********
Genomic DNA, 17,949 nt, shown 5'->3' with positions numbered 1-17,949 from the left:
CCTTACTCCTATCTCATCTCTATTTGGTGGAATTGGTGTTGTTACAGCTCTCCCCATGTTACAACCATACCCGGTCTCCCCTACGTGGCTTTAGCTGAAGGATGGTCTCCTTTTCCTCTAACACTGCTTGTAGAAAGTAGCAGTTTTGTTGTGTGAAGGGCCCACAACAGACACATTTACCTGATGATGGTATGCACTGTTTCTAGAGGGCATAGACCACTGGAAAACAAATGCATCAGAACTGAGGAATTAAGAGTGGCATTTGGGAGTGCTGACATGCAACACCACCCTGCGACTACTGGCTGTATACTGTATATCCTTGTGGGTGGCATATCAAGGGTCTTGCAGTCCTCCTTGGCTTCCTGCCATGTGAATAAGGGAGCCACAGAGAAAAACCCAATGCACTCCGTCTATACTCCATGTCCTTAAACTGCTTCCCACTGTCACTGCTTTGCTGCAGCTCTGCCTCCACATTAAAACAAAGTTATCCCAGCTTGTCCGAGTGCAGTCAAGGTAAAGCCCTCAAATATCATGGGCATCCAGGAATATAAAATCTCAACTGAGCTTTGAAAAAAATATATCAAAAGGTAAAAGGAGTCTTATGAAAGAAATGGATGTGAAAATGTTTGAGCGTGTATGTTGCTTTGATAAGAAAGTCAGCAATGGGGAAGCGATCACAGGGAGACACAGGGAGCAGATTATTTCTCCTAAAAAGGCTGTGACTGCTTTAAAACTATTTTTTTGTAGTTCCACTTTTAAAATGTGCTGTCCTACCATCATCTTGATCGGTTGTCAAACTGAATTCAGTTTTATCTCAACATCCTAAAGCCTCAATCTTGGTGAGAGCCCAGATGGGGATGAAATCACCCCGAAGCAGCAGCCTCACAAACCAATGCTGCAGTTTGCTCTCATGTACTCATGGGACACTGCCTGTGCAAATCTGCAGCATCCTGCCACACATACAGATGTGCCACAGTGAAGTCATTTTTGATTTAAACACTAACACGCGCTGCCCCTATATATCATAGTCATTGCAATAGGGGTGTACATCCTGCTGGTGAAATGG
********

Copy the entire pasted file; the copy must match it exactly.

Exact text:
Genomic DNA, 17,949 nt, shown 5'->3' with positions numbered 1-17,949 from the left:
CCTTACTCCTATCTCATCTCTATTTGGTGGAATTGGTGTTGTTACAGCTCTCCCCATGTTACAACCATACCCGGTCTCCCCTACGTGGCTTTAGCTGAAGGATGGTCTCCTTTTCCTCTAACACTGCTTGTAGAAAGTAGCAGTTTTGTTGTGTGAAGGGCCCACAACAGACACATTTACCTGATGATGGTATGCACTGTTTCTAGAGGGCATAGACCACTGGAAAACAAATGCATCAGAACTGAGGAATTAAGAGTGGCATTTGGGAGTGCTGACATGCAACACCACCCTGCGACTACTGGCTGTATACTGTATATCCTTGTGGGTGGCATATCAAGGGTCTTGCAGTCCTCCTTGGCTTCCTGCCATGTGAATAAGGGAGCCACAGAGAAAAACCCAATGCACTCCGTCTATACTCCATGTCCTTAAACTGCTTCCCACTGTCACTGCTTTGCTGCAGCTCTGCCTCCACATTAAAACAAAGTTATCCCAGCTTGTCCGAGTGCAGTCAAGGTAAAGCCCTCAAATATCATGGGCATCCAGGAATATAAAATCTCAACTGAGCTTTGAAAAAAATATATCAAAAGGTAAAAGGAGTCTTATGAAAGAAATGGATGTGAAAATGTTTGAGCGTGTATGTTGCTTTGATAAGAAAGTCAGCAATGGGGAAGCGATCACAGGGAGACACAGGGAGCAGATTATTTCTCCTAAAAAGGCTGTGACTGCTTTAAAACTATTTTTTTGTAGTTCCACTTTTAAAATGTGCTGTCCTACCATCATCTTGATCGGTTGTCAAACTGAATTCAGTTTTATCTCAACATCCTAAAGCCTCAATCTTGGTGAGAGCCCAGATGGGGATGAAATCACCCCGAAGCAGCAGCCTCACAAACCAATGCTGCAGTTTGCTCTCATGTACTCATGGGACACTGCCTGTGCAAATCTGCAGCATCCTGCCACACATACAGATGTGCCACAGTGAAGTCATTTTTGATTTAAACACTAACACGCGCTGCCCCTATATATCATAGTCATTGCAATAGGGGTGTACATCCTGCTGGTGAAATGG